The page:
10. “When I Have Fears…” • Uses a similie in line 4 • Compares knowledge to crops • Aspects of nature

  11. When I have fears that I may cease to be Before my pen has gleaned my teeming brain, Before high piled books, in charac’try, Hold like rich garners the full ripened grain; When I behold, upon the starred night’s face, Huge cloudy symbols of a high romance, And think that I may never live to trace Their shadows with the magic hand of chance; And when I feel, fair creature of an hour, That I shall never look upon thee more, Never relish in thy fairy power Of unreflecting love – then on the shore Of the wide world I stand alone, and think Till love and fame to nothingness do sink

  12. “When I Have Fears…” • Uses imagery of nature • One of the main aspects of Romantic period

  13. When I have fears that I may cease to be Before my pen has gleaned my teeming brain, Before high piled books, in charac’try, Hold like rich garners the full ripened grain; When I behold, upon the night’s starred face, Huge cloudy symbols of a high romance, And think that I may never live to trace Their shadows with the magic hand of chance; And when I feel, fair creature of an hour, That I shall never look upon thee more, Never relish in thy fairy power Of unreflecting love – then on the shore Of the wide world I stand alone, and think Till love and fame to nothingness do sink

  14. “When I Have Fears…” • Uses a caesura to signify the volta • At this point the direction of the poem changes and takes new direction • The question, “What does Keats do when he gets scared of death?” raised from the first line, is answered here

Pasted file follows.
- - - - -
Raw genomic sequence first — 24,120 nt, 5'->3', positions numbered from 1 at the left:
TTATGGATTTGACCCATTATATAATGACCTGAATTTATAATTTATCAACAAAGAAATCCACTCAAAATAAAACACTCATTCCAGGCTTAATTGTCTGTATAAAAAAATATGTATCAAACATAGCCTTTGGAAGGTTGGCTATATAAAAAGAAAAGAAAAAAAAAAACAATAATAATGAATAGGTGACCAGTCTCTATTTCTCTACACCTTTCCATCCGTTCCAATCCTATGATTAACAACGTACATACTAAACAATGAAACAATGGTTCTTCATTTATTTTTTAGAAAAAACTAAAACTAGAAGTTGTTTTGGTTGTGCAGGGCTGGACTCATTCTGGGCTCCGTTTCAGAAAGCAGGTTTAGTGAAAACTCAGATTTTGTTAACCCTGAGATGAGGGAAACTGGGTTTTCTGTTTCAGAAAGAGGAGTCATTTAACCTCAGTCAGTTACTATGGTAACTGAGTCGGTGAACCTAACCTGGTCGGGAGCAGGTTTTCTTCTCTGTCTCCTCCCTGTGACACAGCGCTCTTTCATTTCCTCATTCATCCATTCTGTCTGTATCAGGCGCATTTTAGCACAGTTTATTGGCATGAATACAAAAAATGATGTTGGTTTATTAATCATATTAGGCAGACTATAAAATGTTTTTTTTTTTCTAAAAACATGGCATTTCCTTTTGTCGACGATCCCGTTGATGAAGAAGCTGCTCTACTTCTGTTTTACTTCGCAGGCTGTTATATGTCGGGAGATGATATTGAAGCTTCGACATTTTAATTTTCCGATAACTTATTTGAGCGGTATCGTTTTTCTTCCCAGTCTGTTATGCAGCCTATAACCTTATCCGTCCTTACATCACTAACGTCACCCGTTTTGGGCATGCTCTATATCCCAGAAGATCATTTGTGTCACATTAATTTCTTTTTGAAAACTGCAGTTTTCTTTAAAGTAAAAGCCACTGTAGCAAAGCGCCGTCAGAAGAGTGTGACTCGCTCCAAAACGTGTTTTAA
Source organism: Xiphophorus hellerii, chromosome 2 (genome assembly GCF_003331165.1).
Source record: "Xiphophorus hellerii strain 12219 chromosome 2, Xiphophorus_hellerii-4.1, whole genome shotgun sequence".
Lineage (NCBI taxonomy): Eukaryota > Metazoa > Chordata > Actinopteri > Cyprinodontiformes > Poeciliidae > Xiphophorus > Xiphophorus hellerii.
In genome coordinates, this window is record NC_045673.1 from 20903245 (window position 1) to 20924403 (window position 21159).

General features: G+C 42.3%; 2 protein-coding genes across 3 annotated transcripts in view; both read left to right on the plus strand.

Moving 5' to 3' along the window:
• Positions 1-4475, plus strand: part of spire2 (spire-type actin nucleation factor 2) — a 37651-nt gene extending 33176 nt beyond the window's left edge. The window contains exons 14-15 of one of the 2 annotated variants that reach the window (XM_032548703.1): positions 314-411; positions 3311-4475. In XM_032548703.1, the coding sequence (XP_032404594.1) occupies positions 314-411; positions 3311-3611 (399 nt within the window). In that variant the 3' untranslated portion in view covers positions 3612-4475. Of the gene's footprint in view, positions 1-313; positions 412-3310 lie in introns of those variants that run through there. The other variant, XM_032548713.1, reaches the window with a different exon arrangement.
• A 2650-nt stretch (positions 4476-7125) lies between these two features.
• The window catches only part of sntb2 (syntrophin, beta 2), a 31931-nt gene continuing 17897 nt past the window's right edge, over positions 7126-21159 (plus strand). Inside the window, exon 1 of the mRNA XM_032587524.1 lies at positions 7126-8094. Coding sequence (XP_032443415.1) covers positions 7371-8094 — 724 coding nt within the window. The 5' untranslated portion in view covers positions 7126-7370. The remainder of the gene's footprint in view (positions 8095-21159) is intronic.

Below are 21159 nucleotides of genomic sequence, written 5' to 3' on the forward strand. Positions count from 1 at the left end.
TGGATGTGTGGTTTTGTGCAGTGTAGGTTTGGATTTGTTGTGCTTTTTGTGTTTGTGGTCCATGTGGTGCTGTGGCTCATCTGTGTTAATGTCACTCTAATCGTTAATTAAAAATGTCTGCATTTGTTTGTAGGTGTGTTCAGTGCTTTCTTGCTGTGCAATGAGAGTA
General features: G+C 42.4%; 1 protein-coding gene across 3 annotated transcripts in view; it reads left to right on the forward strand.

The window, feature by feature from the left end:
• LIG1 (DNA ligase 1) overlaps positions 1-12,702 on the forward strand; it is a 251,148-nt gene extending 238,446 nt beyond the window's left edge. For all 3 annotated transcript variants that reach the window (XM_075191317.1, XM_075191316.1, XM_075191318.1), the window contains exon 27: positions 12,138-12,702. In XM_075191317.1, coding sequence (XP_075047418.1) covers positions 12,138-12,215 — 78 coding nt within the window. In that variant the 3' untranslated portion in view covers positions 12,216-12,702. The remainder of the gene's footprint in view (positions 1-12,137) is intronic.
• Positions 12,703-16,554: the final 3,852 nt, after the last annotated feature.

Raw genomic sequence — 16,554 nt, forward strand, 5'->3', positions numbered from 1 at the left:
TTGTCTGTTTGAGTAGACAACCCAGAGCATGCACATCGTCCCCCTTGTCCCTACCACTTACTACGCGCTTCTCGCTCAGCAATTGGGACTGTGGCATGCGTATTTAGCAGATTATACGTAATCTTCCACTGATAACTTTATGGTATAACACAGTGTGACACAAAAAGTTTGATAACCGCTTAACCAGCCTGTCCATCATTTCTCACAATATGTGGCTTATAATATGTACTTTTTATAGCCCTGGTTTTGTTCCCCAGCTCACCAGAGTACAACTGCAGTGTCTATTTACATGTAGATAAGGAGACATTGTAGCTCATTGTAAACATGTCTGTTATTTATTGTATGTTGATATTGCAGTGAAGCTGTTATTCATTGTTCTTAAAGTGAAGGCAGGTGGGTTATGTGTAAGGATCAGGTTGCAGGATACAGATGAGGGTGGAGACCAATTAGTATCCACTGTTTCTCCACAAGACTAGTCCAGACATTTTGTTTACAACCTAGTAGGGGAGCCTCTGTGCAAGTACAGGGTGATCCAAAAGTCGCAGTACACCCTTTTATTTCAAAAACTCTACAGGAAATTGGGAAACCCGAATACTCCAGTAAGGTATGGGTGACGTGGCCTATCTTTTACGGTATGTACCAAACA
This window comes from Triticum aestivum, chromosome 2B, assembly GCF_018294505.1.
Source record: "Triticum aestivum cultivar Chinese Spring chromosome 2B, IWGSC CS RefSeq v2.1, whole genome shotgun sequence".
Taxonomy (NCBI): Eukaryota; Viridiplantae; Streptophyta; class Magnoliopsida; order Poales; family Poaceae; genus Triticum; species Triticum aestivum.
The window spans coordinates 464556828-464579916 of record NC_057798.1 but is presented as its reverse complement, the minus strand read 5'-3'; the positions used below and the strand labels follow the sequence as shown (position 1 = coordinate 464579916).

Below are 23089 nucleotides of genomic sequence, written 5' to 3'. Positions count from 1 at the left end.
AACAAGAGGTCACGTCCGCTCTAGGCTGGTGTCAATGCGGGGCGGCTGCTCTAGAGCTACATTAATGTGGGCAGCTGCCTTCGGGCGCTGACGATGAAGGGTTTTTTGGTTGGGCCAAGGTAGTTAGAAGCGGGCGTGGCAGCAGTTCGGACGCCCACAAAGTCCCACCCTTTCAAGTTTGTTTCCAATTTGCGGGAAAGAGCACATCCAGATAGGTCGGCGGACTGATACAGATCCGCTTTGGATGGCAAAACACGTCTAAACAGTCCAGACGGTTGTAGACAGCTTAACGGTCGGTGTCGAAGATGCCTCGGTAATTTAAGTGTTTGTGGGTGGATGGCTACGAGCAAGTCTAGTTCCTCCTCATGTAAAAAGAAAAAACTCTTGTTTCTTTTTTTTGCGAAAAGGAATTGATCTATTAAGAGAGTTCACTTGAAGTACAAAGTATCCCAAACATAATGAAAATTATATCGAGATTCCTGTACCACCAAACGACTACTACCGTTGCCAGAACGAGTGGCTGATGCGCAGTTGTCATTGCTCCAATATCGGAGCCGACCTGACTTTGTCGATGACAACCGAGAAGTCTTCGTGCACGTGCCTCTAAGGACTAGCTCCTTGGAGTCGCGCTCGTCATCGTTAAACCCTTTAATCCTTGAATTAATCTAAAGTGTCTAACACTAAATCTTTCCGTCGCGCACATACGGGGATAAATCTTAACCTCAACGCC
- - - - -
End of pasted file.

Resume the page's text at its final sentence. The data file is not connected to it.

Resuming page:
15. When I have fears that I may cease to be Before my pen has gleaned my teeming brain, Before high piled books, in charac’try, Hold like rich garners the full ripened grain; When I behold, upon the starred night’s face, Huge cloudy symbols of a high romance, And think that I may never live to trace Their shadows with the magic hand of chance; And when I feel, fair creature of an hour, That I shall never look upon thee more, Never relish in thy fairy power Of unreflecting love – then on the shore Of the wide world I stand alone, and think Till love and fame to nothingness do sink Caesura Volta

  16. Explication When I get scared about dying Before I can write down all of my thoughts Before I can write books filled with language That contain my matured knowledge When I have fears that I may cease to be Before my pen has gleaned my teeming brain, Before high piled books, in charac’try, Hold like rich garners the full ripened grain; When I behold, upon the night’s starred face, Huge cloudy symbols of a high romance, And think that I may never live to trace Their shadows with the magic hand of chance; And when I feel, fair creature of an hour, That I shall never look upon thee more, Never relish in thy fairy power Of unreflecting love – then on the shore Of the wide world I stand alone, and think Till love and fame to nothingness do sink